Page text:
2023 Speech Industry Award Winner: Speechmatics Inches Closer Toward a Universal Translator

Article Featured Image

Speechmatics, a provider of automatic speech recognition software based on recurrent neural networks and statistical language modeling, is on a mission to make its speech-to-text technology usable by 70 percent of the world’s population in the next three years.

The company, which is based in Cambridge, England, added 14 languages to its speech-to-text engine, bringing the total number of languages supported from 34 to 48. It says its technology now supports more than half of the world’s population.

The 14 new languages were Bashkir, Basque, Belarusian, Esperanto, Estonian, Galician, Interlingua, Marathi, Mongolian, Tamil, Thai, Uyghur, Vietnamese, and Welsh.

“At Speechmatics, we are continually developing our speech recognition technology to ensure it can be used by as many people as possible, as easily as possible, and it understands everyone as accurately as possible,” said Ricardo Herreros-Symons, a Speechmatics cofounder and vice president of sales, in a statement.

The additional languages mark the largest expansion in Speechmatics’ history, which dates back to its founding in 2006 as Cantab Research.

“While we’re responding to customer demand by adding highly requested languages to our speech-to-text API, we’re also identifying other popular languages with fewer speakers that have yet to be included. Our aim has always been to understand every voice, and so it’s vital that we also capture languages that may not be as well recognized,” said John Hughes, accuracy team lead at Speechmatics, in a statement at the time.

To that end, the company has developed a special pipeline for releasing new languages rapidly, according to Hughes.

A big part of that new pipeline comes from a partnership that Speechmatics forged this year with NVIDIA to supercharge its machine learning capabilities and to train larger artificial intelligence models. Its speech-to-text API is built using self-supervised machine learning that requires huge datasets for training and large amounts of computation power.

The company broke ground this year by launching real-time speech translation and transcription together in a single application.

Speechmatics developed real-time translation that offers 69 language pairs to and from English, including German, Spanish, and Vietnamese. The all-in-one API can also translate multiple languages in one request. For example, a single audio stream can provide real-time English transcription and translation from English to Japanese, French, Hindi, Mandarin, and Korean simultaneously.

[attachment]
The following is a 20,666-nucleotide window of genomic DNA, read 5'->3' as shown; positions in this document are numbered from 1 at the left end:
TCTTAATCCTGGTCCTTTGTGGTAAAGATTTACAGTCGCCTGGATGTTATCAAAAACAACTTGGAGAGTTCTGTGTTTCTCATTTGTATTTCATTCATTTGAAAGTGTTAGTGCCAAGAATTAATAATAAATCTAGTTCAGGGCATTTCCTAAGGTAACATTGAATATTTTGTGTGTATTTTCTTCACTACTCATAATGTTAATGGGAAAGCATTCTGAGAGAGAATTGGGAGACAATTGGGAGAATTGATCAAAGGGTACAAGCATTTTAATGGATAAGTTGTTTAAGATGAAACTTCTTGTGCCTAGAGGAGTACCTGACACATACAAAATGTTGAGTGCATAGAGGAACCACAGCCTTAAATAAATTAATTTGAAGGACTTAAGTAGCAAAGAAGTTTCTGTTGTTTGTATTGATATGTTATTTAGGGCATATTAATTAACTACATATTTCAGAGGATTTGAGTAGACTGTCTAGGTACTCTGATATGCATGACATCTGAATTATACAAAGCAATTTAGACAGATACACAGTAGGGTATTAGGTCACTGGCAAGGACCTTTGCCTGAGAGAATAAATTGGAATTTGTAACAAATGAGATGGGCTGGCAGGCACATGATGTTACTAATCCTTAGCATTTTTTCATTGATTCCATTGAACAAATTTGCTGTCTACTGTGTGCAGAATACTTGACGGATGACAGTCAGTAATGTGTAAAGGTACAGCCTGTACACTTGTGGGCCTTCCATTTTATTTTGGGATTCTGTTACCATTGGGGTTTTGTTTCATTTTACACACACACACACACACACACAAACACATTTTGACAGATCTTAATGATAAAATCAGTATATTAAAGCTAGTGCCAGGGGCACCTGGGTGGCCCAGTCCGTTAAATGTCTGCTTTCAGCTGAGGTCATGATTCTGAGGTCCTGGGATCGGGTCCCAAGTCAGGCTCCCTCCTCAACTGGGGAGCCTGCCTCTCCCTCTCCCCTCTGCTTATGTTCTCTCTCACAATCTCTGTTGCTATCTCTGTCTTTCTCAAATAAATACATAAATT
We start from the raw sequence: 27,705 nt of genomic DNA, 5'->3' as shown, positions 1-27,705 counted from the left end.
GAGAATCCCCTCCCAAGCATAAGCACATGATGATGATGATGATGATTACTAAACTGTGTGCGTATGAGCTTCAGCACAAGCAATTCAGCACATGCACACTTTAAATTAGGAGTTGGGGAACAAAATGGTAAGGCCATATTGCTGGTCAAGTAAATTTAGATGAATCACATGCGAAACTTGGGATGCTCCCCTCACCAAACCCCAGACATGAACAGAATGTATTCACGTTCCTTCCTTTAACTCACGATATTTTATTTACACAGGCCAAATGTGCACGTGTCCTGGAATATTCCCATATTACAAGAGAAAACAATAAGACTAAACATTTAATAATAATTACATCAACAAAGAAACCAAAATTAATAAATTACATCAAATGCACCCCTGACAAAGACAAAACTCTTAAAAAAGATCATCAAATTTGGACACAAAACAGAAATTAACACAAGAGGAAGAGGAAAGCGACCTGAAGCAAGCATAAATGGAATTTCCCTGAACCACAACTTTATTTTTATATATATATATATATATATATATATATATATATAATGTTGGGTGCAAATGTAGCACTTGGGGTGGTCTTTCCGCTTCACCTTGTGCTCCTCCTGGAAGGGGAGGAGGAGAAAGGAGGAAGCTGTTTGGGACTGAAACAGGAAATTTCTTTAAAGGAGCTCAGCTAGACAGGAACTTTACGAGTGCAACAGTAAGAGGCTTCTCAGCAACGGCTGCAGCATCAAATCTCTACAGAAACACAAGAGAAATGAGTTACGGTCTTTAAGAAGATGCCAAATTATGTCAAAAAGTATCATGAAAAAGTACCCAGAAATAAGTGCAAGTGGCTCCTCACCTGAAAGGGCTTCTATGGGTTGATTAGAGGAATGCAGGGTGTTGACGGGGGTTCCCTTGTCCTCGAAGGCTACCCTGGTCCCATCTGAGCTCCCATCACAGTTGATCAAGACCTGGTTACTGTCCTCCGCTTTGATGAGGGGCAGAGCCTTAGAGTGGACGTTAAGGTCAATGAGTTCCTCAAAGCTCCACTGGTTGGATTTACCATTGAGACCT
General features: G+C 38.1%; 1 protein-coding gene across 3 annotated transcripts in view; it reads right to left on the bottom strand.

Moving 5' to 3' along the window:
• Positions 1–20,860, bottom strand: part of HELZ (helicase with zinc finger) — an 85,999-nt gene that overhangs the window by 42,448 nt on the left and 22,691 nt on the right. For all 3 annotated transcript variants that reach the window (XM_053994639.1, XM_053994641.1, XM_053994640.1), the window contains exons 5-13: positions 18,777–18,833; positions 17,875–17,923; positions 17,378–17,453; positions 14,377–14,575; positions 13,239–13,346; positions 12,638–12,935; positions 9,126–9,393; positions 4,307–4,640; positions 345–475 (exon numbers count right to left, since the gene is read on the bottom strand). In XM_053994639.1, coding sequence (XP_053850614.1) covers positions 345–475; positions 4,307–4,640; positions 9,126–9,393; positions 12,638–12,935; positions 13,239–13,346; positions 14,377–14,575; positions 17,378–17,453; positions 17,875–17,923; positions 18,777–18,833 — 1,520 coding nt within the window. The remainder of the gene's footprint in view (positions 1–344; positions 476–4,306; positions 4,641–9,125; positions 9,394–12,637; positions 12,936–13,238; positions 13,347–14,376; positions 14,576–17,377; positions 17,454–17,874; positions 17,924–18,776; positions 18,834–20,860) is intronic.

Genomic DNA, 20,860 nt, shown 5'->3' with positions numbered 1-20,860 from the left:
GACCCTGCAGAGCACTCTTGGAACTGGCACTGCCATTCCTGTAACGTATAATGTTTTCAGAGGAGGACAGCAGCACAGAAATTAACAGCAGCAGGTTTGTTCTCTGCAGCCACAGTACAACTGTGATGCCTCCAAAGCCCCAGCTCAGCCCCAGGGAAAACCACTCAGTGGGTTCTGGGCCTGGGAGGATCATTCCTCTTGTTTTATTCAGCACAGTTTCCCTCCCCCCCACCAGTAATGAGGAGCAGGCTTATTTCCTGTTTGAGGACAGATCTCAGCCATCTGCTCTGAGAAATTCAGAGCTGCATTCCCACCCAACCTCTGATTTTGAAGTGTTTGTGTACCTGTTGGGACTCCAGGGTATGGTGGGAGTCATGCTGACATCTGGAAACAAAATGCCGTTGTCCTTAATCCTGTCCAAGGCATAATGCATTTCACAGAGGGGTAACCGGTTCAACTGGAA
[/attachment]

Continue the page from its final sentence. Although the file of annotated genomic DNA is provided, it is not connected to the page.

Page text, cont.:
Speechmatics’ real-time translation provides a sliding scale to enable customers to tailor the speed and/or accuracy to meet their needs. Because real-time transcription and translation are combined in one API, processes and workflows are streamlined and sped up.

Generating translated speech in one API lets users caption live stream content and news for viewers from around the world. Similarly, contact centers can scale operations to handle multiple languages using automation and offer improved customer experiences in native languages.

“This is a landmark development for speech recognition technology, and we are proud to remain at the forefront of innovation, demonstrating the commitment to our mission to understand every voice,” said Damir Derd, head of sales engineering at Speechmatics, in a statement. “This new offering opens up a truly global market for our customers with almost instant translation from the spoken word. As demand from viewers in different regions increases for TV shows and broadcast, sports, events, podcasts, game streaming, YouTube, and social media videos, the need for captioned videos in multiple languages has too.”

Ken Frommert, president of ENCO, a provider of software for radio and TV broadcasters, says Speechmatics “provides the most accurate speech-to-text on the market for prerecorded files and live streams. Adding real-time translation to its all-in-one API is game changing for live broadcast captions.”

SyncWords, a provider of live captioning for virtual and hybrid events, this year began offering AI-powered live captions and subtitles in 48 languages, backed by Speechmatics’ automatic speech recognition. The technology will be available on more than 40 virtual event platforms for virtual, hybrid, and in-person town halls, classrooms, webinars, commencements, Zoom sessions, Webex meetings, social media streams, podcasts, keynotes, product launches, and others.

SyncWords, in a statement, called Speechmatics’ live ASR capabilities “best-in-breed.”

SpeechTek Covers
for qualified subscribers
Subscribe Now Current Issue Past Issues